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Forum: A multipleconclusion specification logic
 Theoretical Computer Science
, 1996
"... The theory of cutfree sequent proofs has been used to motivate and justify the design of a number of logic programming languages. Two such languages, λProlog and its linear logic refinement, Lolli [15], provide for various forms of abstraction (modules, abstract data types, and higherorder program ..."
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Cited by 85 (11 self)
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The theory of cutfree sequent proofs has been used to motivate and justify the design of a number of logic programming languages. Two such languages, λProlog and its linear logic refinement, Lolli [15], provide for various forms of abstraction (modules, abstract data types, and higherorder programming) but lack primitives for concurrency. The logic programming language, LO (Linear Objects) [2] provides some primitives for concurrency but lacks abstraction mechanisms. In this paper we present Forum, a logic programming presentation of all of linear logic that modularly extends λProlog, Lolli, and LO. Forum, therefore, allows specifications to incorporate both abstractions and concurrency. To illustrate the new expressive strengths of Forum, we specify in it a sequent calculus proof system and the operational semantics of a programming language that incorporates references and concurrency. We also show that the meta theory of linear logic can be used to prove properties of the objectlanguages specified in Forum.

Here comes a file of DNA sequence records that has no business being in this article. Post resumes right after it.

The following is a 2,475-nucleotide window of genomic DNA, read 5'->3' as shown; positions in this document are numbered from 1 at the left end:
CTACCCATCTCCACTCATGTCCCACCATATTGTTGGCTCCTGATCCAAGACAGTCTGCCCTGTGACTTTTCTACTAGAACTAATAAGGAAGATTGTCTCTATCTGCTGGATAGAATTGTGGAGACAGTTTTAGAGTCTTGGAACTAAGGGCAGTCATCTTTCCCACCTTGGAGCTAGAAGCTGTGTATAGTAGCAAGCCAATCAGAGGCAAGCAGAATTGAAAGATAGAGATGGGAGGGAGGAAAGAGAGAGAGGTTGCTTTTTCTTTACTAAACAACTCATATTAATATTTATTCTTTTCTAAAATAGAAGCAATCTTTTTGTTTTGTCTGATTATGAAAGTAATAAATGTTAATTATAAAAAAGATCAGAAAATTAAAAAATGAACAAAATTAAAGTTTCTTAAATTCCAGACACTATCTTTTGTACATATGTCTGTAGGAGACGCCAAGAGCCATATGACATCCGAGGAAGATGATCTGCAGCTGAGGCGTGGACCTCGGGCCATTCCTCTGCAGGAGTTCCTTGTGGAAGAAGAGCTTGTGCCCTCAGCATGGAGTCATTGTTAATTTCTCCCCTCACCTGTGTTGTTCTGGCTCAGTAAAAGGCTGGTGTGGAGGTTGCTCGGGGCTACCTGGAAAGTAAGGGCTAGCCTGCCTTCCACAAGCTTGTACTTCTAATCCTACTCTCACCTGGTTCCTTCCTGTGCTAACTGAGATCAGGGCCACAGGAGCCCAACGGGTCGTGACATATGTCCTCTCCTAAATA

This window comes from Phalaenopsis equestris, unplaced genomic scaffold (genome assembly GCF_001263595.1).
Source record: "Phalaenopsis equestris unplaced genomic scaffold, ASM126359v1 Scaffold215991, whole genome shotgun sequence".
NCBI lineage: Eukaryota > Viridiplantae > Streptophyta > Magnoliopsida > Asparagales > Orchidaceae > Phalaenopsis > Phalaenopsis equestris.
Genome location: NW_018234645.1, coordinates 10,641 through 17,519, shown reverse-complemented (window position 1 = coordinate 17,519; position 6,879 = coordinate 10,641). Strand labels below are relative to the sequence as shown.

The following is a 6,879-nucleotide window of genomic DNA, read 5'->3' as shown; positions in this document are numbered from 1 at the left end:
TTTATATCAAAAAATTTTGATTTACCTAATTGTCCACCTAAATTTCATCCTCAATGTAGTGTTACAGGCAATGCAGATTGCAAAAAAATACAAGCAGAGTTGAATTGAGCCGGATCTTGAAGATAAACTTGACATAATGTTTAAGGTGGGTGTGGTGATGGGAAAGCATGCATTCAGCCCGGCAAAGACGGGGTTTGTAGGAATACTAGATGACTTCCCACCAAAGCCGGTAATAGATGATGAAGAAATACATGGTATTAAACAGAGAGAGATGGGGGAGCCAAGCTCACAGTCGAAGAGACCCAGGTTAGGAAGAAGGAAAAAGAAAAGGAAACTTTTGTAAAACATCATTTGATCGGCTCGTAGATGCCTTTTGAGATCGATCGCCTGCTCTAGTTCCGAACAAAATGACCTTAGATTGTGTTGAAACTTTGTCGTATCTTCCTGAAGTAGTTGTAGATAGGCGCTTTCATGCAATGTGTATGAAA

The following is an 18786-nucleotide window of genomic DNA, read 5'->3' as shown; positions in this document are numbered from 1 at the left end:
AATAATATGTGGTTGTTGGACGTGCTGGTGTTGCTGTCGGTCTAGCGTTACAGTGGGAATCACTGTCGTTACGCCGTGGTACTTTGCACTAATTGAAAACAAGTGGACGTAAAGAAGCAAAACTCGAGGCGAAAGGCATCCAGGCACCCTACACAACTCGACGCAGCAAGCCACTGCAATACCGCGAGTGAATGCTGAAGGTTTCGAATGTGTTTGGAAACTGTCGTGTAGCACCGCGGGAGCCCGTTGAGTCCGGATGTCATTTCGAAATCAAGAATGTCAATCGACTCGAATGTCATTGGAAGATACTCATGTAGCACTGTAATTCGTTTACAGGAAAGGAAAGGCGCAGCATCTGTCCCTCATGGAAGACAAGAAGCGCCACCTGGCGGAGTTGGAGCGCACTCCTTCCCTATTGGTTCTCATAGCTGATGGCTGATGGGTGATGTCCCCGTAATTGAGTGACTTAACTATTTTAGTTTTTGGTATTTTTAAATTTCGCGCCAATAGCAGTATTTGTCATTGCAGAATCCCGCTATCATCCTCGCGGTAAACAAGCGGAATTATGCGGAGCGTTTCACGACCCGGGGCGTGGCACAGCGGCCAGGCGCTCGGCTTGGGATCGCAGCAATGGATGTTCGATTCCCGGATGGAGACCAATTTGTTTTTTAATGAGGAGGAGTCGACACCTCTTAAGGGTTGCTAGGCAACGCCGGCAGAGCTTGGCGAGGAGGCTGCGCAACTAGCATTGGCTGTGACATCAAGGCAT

An Overview of Linear Logic Programming
 in Computational Logic
, 1985
"... Logic programming can be given a foundation in sequent calculus by viewing computation as the process of building a cutfree sequent proof bottomup. The first accounts of logic programming as proof search were given in classical and intuitionistic logic. Given that linear logic allows richer sequen ..."
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Cited by 7 (1 self)
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Logic programming can be given a foundation in sequent calculus by viewing computation as the process of building a cutfree sequent proof bottomup. The first accounts of logic programming as proof search were given in classical and intuitionistic logic. Given that linear logic allows richer sequents and richer dynamics in the rewriting of sequents during proof search, it was inevitable that linear logic would be used to design new and more expressive logic programming languages. We overview how linear logic has been used to design such new languages and describe briefly some applications and implementation issues for them.